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Satellites Collide In Orbit

samzenpus posted more than 5 years ago | from the starpocalypse dept.

Space 456

DrEnter writes "According to this story on Yahoo, two communications satellites collided in orbit, resulting in two large clouds of debris. The new threat from these debris clouds hasn't been fully determined yet. From the article, 'The collision involved an Iridium commercial satellite, which was launched in 1997, and a Russian satellite launched in 1993 and believed to be nonfunctioning. Each satellite weighed well over 1,000 pounds.' This is the fifth spacecraft/satellite collision to occur in space, but the other four were all fairly minor by comparison."

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First collision (4, Funny)

Ethanol-fueled (1125189) | more than 5 years ago | (#26821651)

I'm just waiting for one of those things to crash through some suburban American family's house.

Re:First collision (5, Funny)

Choad Namath (907723) | more than 5 years ago | (#26821755)

Yeah, the thought of that happening is pretty much the only thing keeping me from putting my house in orbit.

Re:First collision (5, Insightful)

joocemann (1273720) | more than 5 years ago | (#26821763)

That would probably be better than all the debris spreading out and remaining in orbit. That debris, now hundreds of individual pieces, is now able to cause trouble to anything trying to pass through its 'air space', including more satellites, etc.

Some say that the day we have combat/war in space is the last day we will enter space because the debris will block exit/entry.

Re:First collision (0, Funny)

Anonymous Coward | more than 5 years ago | (#26821845)

Hundreds of individual pieces? RTFM, man! It was just two satellites, so it's only two pieces. Well, like, duh.

Re:First collision (5, Funny)

Fnord666 (889225) | more than 5 years ago | (#26822159)

Some say that the day we have combat/war in space is the last day we will enter space because the debris will block exit/entry.

That's why you fire two shots from the ion cannon first to clear a lane!

Re:First collision (5, Insightful)

interkin3tic (1469267) | more than 5 years ago | (#26821821)

I know they can FEEL endless when you're in them, but suburbs do not actually take up most of the earth's surface. The chances of that happening are fairly low.

Re:First collision (0)

Anonymous Coward | more than 5 years ago | (#26821959)

Yeah, don't the oceans have it covered?

Re:First collision (0)

Anonymous Coward | more than 5 years ago | (#26822301)

... and Taco Bell breathes a huge sigh of relief.

This was bound to happen. (5, Informative)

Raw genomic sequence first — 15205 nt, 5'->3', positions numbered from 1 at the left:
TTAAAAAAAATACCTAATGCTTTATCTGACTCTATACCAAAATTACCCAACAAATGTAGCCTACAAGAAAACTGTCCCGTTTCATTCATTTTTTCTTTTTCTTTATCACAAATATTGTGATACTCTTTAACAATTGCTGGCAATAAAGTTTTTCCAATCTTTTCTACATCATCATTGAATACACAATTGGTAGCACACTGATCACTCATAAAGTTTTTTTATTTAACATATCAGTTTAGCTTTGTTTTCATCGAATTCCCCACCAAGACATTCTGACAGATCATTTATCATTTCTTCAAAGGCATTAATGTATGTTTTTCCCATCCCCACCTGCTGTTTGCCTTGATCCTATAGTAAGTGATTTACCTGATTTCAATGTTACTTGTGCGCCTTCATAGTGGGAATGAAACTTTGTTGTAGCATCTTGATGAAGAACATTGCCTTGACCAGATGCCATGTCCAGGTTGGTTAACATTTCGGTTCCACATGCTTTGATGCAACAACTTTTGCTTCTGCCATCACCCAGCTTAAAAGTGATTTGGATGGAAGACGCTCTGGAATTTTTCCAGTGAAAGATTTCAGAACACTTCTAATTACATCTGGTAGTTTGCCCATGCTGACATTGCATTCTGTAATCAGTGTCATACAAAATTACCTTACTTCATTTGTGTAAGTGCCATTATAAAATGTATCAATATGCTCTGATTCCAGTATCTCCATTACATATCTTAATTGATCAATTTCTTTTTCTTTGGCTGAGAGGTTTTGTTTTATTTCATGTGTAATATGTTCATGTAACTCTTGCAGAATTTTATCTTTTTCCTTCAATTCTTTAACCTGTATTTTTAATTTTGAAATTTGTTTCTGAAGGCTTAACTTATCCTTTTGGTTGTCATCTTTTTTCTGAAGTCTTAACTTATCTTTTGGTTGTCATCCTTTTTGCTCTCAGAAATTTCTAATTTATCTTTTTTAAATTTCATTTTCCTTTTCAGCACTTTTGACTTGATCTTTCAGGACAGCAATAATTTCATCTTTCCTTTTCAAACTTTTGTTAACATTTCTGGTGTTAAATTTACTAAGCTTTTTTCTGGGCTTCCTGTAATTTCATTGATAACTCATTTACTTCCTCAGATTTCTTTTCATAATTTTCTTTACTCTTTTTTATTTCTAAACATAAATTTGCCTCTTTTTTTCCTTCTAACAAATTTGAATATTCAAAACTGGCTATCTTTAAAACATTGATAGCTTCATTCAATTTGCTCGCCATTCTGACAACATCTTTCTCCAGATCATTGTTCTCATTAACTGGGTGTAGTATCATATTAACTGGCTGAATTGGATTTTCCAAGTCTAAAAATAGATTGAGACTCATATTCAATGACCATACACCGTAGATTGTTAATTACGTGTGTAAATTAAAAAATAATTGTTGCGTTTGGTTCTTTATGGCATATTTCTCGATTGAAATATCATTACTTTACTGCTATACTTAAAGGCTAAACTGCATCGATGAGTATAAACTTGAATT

Anonymous Coward | more than 5 years ago | (#26821661)

These satellites were Iridium33 (24946) and K-2251 (22675). Now they are pieces of debris from bowling ball sized pieces to vapor.

A nice little animation of the collision is placed here:

http://i39.tinypic.com/2vbk75z.gif [tinypic.com]

This was bound to happen and will happen again. The interesting question is how come they didn't maneuver one of them out of the way. I don't know if 22675 is an active payload that still has power but Iridium33 certainly has the capability of moving. This one was avoidable. Even my non rocket science brain can take the TLEs and figure out that they were passing way too close to each other (I put it at about 500 meters with the latest elements).

Unfortunately, this didn't create 2 'clouds' of debris. This created one huge field of debris that will continue to expand over time. Many of the pieces will be tracked but the very small pieces cannot be.

It would have been way cool to observe the collision!

Re:This was bound to happen. (5, Funny)

OpenSourceOfAllEvil (716426) | more than 5 years ago | (#26821717)

IIRC from Driver's Ed, the vehicle to the right has the right of way.

Re:This was bound to happen. (5, Funny)

djupedal (584558) | more than 5 years ago | (#26821805)

Except in Oregon, where the first one to exhibit politeness in a manner consistent with their last four stops gets to wait on the other, regardless of left, right or weaponry. Chevy Suburbans are excluded, as usual, and get to go thru without stopping, signaling or giving a healthy shit.

Token MS reference: Investing in MS is risking having your own money used against you in the marketplace.

Re:This was bound to happen. (-1, Flamebait)

Anonymous Coward | more than 5 years ago | (#26822361)

Chevy Suburbans are excluded, as usual, and get to go thru without stopping, signaling or giving a healthy shit.

Or Silverados, which are driven by moron loser dipshits with small cock issues.

Re:This was bound to happen. (4, Funny)